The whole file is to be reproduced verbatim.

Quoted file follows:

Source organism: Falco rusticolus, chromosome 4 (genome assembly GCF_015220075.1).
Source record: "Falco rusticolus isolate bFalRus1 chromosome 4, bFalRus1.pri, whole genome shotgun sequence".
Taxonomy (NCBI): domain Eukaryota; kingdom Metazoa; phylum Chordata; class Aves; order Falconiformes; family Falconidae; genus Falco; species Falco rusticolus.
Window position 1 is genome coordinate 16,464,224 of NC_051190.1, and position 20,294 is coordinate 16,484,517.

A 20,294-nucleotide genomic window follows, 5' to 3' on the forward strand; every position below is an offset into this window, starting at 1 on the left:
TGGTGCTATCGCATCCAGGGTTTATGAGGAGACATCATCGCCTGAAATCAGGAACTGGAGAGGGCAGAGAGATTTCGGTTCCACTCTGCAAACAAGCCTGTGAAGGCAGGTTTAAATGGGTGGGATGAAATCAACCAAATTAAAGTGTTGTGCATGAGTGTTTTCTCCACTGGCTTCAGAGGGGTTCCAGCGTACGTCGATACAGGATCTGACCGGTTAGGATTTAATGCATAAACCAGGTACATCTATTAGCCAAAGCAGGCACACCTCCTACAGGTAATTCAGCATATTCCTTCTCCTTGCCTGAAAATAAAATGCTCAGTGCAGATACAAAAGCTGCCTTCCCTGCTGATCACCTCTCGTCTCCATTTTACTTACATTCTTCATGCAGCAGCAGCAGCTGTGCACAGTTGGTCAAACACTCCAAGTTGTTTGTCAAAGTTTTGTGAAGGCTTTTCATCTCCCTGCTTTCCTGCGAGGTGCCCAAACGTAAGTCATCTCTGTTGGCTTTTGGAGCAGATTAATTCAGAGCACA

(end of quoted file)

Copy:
Source organism: Falco rusticolus, chromosome 4 (genome assembly GCF_015220075.1).
Source record: "Falco rusticolus isolate bFalRus1 chromosome 4, bFalRus1.pri, whole genome shotgun sequence".
Taxonomy (NCBI): domain Eukaryota; kingdom Metazoa; phylum Chordata; class Aves; order Falconiformes; family Falconidae; genus Falco; species Falco rusticolus.
Window position 1 is genome coordinate 16,464,224 of NC_051190.1, and position 20,294 is coordinate 16,484,517.

A 20,294-nucleotide genomic window follows, 5' to 3' on the forward strand; every position below is an offset into this window, starting at 1 on the left:
TGGTGCTATCGCATCCAGGGTTTATGAGGAGACATCATCGCCTGAAATCAGGAACTGGAGAGGGCAGAGAGATTTCGGTTCCACTCTGCAAACAAGCCTGTGAAGGCAGGTTTAAATGGGTGGGATGAAATCAACCAAATTAAAGTGTTGTGCATGAGTGTTTTCTCCACTGGCTTCAGAGGGGTTCCAGCGTACGTCGATACAGGATCTGACCGGTTAGGATTTAATGCATAAACCAGGTACATCTATTAGCCAAAGCAGGCACACCTCCTACAGGTAATTCAGCATATTCCTTCTCCTTGCCTGAAAATAAAATGCTCAGTGCAGATACAAAAGCTGCCTTCCCTGCTGATCACCTCTCGTCTCCATTTTACTTACATTCTTCATGCAGCAGCAGCAGCTGTGCACAGTTGGTCAAACACTCCAAGTTGTTTGTCAAAGTTTTGTGAAGGCTTTTCATCTCCCTGCTTTCCTGCGAGGTGCCCAAACGTAAGTCATCTCTGTTGGCTTTTGGAGCAGATTAATTCAGAGCACA